- Potential irregular heart beat
- Hyperglycemia (increased blood sugar), which occurs from all drinks with high levels of sugar
Energy drinks are not recommended for children, people sensitive to caffeine, pregnant or breastfeeding women.19 This statement is commonly found right on the label.
Further, individuals with diabetes, heart problems, high blood pressure or those taking medications that may be effected by caffeine or other stimulants, should be cautious when consuming caffeine. High glycemic loads found in energy drinks can spike blood pressure and insulin levels. Elderly individuals may also be more susceptible to the effects of caffeine.19
Strongest Energy Drink
The most effective energy drink will vary from user to user. Energy drinks contain different types and levels of stimulants which are often combined in unknown, proprietary amounts.16 However, the main energy boosting effects can be attributed to caffeine and carbohydrate ingredients.
But do energy drinks work to improve athletic performance?
In a 2012 study, researchers decided to test the effects of a leading sugar-free energy drink against a placebo in 19 semi-professional soccer players. Participants were tested in various sprint tests that represented lengths that would be frequently run in a soccer match. Additionally, participants had to complete a jump test to mimic potential headers in a game.22
Results indicated that consuming the energy drink at a dose of 3 mg of caffeine per kg body mass increased jump height and mean running speeds in the six sprint tests. Further, at medium running speeds (zone 4) an energy drink significantly enhanced the distance covered.22
Carbohydrates such as sucrose, glucose, glucuronolactone are frequently found in energy drinks. Several scientific studies indicate that supplementing carbohydrates in bouts of activity longer than 45 minutes are beneficial in increasing and sustaining glucose (energy) levels.11
Coffee vs Energy Drinks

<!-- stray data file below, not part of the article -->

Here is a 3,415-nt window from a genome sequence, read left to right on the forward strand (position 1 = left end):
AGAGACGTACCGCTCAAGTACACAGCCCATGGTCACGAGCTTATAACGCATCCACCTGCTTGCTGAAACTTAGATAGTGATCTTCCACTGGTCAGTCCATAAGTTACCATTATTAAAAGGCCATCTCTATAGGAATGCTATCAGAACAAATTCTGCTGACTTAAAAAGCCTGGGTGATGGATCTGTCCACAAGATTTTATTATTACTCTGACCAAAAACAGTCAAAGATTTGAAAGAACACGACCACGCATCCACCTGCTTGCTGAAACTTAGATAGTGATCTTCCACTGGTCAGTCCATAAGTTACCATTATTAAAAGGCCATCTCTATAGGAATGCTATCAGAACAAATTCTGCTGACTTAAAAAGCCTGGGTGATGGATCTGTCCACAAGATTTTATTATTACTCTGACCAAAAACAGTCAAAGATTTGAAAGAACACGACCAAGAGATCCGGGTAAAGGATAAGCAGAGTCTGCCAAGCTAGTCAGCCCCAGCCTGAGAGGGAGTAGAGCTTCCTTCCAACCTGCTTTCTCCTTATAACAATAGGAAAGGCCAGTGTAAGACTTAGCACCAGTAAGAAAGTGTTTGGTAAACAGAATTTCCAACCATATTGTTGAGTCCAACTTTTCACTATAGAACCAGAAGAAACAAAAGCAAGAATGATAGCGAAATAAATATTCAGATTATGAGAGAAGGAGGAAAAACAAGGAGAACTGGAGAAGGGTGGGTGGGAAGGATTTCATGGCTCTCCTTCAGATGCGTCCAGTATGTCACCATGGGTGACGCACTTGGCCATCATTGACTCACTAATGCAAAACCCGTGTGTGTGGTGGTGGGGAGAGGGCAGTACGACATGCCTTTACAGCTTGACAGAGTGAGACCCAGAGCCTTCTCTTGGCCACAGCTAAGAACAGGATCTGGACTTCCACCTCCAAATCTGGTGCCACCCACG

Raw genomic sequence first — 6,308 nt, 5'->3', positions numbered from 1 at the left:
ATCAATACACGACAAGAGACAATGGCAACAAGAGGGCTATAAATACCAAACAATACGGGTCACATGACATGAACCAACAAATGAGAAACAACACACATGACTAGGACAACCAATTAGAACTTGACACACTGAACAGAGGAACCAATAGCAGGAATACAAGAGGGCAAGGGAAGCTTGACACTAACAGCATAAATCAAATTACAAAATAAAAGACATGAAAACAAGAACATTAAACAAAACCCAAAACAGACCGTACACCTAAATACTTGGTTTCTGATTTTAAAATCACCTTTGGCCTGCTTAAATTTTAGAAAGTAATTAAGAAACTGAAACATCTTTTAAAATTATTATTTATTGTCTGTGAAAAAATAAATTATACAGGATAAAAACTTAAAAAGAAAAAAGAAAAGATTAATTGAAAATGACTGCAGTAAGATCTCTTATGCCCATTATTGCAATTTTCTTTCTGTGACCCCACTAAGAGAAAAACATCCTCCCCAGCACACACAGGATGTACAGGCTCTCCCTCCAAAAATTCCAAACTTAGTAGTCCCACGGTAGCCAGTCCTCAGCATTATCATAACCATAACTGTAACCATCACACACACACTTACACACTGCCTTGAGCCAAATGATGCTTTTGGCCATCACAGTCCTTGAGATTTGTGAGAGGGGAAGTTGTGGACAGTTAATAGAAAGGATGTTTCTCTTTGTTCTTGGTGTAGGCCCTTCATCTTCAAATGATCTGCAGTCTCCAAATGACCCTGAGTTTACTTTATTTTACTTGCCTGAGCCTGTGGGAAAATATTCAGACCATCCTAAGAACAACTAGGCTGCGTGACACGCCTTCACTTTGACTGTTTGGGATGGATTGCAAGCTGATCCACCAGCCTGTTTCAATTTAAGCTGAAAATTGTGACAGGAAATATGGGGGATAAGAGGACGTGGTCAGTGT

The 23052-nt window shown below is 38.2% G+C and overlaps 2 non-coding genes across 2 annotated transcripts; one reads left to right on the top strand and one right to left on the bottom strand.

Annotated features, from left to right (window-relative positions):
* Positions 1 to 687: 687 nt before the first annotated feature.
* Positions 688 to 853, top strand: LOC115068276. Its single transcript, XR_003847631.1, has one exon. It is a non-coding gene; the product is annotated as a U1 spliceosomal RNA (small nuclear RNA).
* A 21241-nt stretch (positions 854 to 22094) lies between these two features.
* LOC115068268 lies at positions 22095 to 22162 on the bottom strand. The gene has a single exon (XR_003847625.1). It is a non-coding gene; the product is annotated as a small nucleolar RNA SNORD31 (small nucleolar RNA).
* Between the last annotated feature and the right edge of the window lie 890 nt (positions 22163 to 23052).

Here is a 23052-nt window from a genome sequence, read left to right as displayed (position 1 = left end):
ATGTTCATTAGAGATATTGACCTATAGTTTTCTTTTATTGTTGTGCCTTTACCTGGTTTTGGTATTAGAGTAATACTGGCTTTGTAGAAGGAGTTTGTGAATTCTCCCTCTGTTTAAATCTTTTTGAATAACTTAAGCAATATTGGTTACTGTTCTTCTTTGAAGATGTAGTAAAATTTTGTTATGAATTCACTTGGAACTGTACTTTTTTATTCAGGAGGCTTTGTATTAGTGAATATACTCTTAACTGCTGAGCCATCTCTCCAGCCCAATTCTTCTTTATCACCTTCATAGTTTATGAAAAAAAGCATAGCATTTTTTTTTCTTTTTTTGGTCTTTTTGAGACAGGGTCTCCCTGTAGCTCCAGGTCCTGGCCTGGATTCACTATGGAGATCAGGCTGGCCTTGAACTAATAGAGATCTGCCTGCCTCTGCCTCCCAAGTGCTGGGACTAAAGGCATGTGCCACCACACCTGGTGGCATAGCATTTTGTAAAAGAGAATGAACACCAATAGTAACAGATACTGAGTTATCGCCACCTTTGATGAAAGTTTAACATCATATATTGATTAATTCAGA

Caffeine is a stimulant that is regularly consumed in the form of tea, coffee and soda. Coffee particularly comes in many variations of caffeine doses, such as decaffeinated, brewed coffee or highly-caffeinated specialty drinks.
Although the variations of these drinks is quite wide, caffeine levels in coffee have been reported to range from 40 to 175 mg. However, as our tolerance for caffeine grows, serving sizes increase to meet our demands.24 A venti size (591 mL) of dark roast brewed coffee from Starbucks contains up to 360 mg of caffeine.23
When it comes to the caffeine amounts in coffee and energy drinks, the difference in sizes makes it difficult to compare. The caffeine content in what users typically consider as good energy drinks, can range from 80 mg in an 8 oz. container to over 350 mg in a larger 16 oz. can, depending on that person’s preference.26
While both coffee and energy drinks contain caffeine, how they are consumed may play a role in their perceived effects. Drinking a cup of coffee is widely accepted, and a lifelong habit for millions of Americans.24
Energy drinks have long been marketed towards youth, party goers or extreme athletes. Many perceive that energy drinks could be consumed faster because of the cold temperature or environment.24
In 2016, researchers from Washington State University published the first study on the rate of caffeine absorption between coffee and energy drinks. The study evaluated how the body processes caffeine in different forms. Data suggested that the rate of absorption and the effects on our metabolism between the two drinks were very similar. Contrary to popular belief, the research indicated that temperature and rate of consumption didn’t drastically change absorption.25
While some differences were seen in rates of absorption between men and women, this can be attributed to a difference in body mass. But when broken down pound per pound, researchers found the ounces of caffeine consumed per pound were the same.25
Where to Buy
Energy drinks are widely available in supermarkets and convenience stores. But, do cheap energy drinks deliver the same energy boost as expensive ones? Read our Buying Guide before you buy.
Energy Drink Reviews
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- A.E. Pennay, A. E., & D.I. Lubman, D. I. (2012). Energy drinks: health risks and toxicity. Medical Journal of Australia, 196(7), 442.
- Saritas, A., Dikici, S., & Gubes, H. (2015). Adverse effects of energy drinks. The American Journal of Emergency medicine, 33(3). 461-462. Doi: http://dx.doi.org/10.1016/j.ajem.2014.11.054
- Canadian Beverage Association. (2015). Get the facts. Retrieved September 28, 2016 from http://energydrinkinformation.ca/get-the-facts/
- The Associated Press. (2013, July 2). U.S. energy drinks tout organic ingredients. CBC News. Retrieved September 29, 2016 from http://www.cbc.ca/news/health/u-s-energy-drinks-tout-organic-ingredients-1.1413200